Regarding Yglesias other point, that the Founders "wanted slavery", this just shows a complete mischaracterization of the Founders regarding slavery. It's true that many of the Founders were slave owners, and that they wanted to protect slavery. But it clearly wasn't either a majority or enough of a majority considering what came out as the ratified version of the U.S. Constitution. Had there been this majority, then every slave, who had no legal rights as people, would have been counted in the census as one individual; when it came time to apportion Congressional districts after each census, the population of slave states, which would then include counting those who had no rights, would have been artificially increased and given the slave states a higher representation than they otherwise would have had. Because the slave owners were adamant about getting something in order to be able to ratify the Constitution, the three-fifths rule was added into Article I, Section 2, where slaves were counted as 3/5 of a person. As hateful as it sounds, the Founders did what they could to get the Constitution in place, and agreed to the compromise as a solution to that problem. The 3/5 rule was expunged after the passage of the 13th and 14th Amendments since there was to be no more slavery and ex-slaves were to become full citizens.
So when Yglesias says the Founders "wanted slavery", he seems to imply all the Founders, not just the ones that actually did want to keep it in place. This is entirely false. Even some of the slave-owning Founders wanted to or did free their own slaves, and knew it would be a contentious issue down the road. But for Yglesias, it is easier for him to say the Founders as a whole wanted slavery since slavery was in the Constitution, just as it is easier for him to say U.S. Senators were unelected because they weren't directly elected by the people, despite the fact that they were elected by the people's representatives in the governments of the states. What is easier for Yglesias is actually a lie, one he, and much of the left, does all the time. No wonder public and higher education is in such a state as it is.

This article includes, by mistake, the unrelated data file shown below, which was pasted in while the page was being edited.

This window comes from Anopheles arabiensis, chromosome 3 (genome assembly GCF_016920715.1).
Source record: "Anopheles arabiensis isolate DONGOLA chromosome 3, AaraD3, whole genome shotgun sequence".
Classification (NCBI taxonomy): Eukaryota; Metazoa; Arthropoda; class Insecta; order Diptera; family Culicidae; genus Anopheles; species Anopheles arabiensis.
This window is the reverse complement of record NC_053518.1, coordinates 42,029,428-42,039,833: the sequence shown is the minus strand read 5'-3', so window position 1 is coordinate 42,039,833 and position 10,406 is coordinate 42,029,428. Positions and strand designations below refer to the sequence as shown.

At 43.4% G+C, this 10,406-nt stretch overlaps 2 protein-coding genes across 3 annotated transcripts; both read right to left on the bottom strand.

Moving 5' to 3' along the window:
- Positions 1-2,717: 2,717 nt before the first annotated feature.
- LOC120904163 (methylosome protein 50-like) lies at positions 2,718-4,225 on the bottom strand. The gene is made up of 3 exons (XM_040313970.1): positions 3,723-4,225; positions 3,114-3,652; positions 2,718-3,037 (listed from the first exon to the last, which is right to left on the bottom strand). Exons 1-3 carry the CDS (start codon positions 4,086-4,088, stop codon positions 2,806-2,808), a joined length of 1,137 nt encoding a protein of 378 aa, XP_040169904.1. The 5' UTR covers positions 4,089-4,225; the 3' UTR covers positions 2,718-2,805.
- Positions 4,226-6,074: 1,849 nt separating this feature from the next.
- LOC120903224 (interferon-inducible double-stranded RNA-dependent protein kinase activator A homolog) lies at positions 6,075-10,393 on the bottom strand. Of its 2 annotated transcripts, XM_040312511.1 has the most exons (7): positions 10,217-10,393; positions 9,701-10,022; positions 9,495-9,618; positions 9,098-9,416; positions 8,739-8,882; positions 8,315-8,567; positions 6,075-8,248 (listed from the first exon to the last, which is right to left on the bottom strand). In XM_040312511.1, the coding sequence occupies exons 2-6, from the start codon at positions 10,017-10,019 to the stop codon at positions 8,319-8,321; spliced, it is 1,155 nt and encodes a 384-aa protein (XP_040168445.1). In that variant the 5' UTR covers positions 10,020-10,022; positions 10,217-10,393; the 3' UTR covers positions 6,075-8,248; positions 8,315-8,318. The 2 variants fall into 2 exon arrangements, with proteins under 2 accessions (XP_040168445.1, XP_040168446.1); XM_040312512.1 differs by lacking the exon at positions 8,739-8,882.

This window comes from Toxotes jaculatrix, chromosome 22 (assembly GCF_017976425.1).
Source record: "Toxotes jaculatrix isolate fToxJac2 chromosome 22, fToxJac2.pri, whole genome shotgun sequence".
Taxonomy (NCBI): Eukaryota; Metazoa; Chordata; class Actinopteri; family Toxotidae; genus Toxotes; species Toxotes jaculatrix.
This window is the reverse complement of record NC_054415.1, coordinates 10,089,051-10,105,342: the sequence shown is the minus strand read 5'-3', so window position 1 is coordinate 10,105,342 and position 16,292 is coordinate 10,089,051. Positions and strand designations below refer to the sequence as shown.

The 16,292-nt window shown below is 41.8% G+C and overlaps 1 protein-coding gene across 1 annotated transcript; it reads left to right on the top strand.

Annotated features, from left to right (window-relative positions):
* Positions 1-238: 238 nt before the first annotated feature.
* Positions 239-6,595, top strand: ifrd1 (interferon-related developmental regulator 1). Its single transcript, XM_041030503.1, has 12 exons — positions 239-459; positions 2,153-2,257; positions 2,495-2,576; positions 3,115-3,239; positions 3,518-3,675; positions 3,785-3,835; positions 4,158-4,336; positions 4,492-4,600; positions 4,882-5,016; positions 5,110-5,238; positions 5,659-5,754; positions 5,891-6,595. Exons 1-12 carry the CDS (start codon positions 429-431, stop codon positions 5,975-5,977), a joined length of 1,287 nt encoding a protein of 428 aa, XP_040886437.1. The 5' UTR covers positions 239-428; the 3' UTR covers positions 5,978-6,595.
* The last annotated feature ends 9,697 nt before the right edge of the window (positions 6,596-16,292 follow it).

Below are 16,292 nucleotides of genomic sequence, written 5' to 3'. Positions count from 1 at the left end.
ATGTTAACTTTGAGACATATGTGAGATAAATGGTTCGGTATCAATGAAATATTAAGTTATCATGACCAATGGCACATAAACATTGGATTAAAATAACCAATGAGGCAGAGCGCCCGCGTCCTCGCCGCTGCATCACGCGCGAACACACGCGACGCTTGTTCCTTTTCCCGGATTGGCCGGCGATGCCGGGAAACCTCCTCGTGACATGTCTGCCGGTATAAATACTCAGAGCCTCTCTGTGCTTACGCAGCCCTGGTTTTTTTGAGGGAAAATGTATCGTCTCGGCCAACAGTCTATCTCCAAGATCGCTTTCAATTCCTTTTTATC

On a related note, illegal aliens are going to be counted in the census. Despite the fact that they have a few more rights than slaves ever did, there is no reason to count illegal aliens as part of the population since they aren't supposed to be in the United States in the first place. Never let it be said a Democrat won't do everything they can to increase their own power while screwing the citizens and legal aliens of this country. Ever since the enactment of the Kansas-Nebraska Act of 1854, Democrats have been pushing for there to be multiple classes of people they can exploit. Even today as Democrats use their "class warfare" rhetoric to say they are for equality and paint conservatives and Republicans as the proponents of separation, the truth is Democrats are the ones looking to keep people separated into easily manageable groups. It's quite disgusting, really. They tried to expand slavery before the Civil War, they tried to keep slavery in place by starting the Civil War, they enacted Jim Crow laws after the Civil War, and tried to maintain segregation as much as possible. But even as Democrats helped to pass the Voting Rights and Civil Rights Acts while fellow Democrat LBJ was President (a higher percentage of Congressional Republicans than Democrats voted for both, although Republicans were in the minority), they passed programs to keep a class of people dependent on the government for their well being. Now with illegal aliens, they want to revert to the days when slave owners wanted the census to count people who had no rights as a way to increase the number of Democrats in the House of Representatives. This would be bad if Republicans did it; but it is Democrats who are trying to make this a reality.
No matter how much they try to say it isn't true, Democrats haven't changed in nearly 160 years.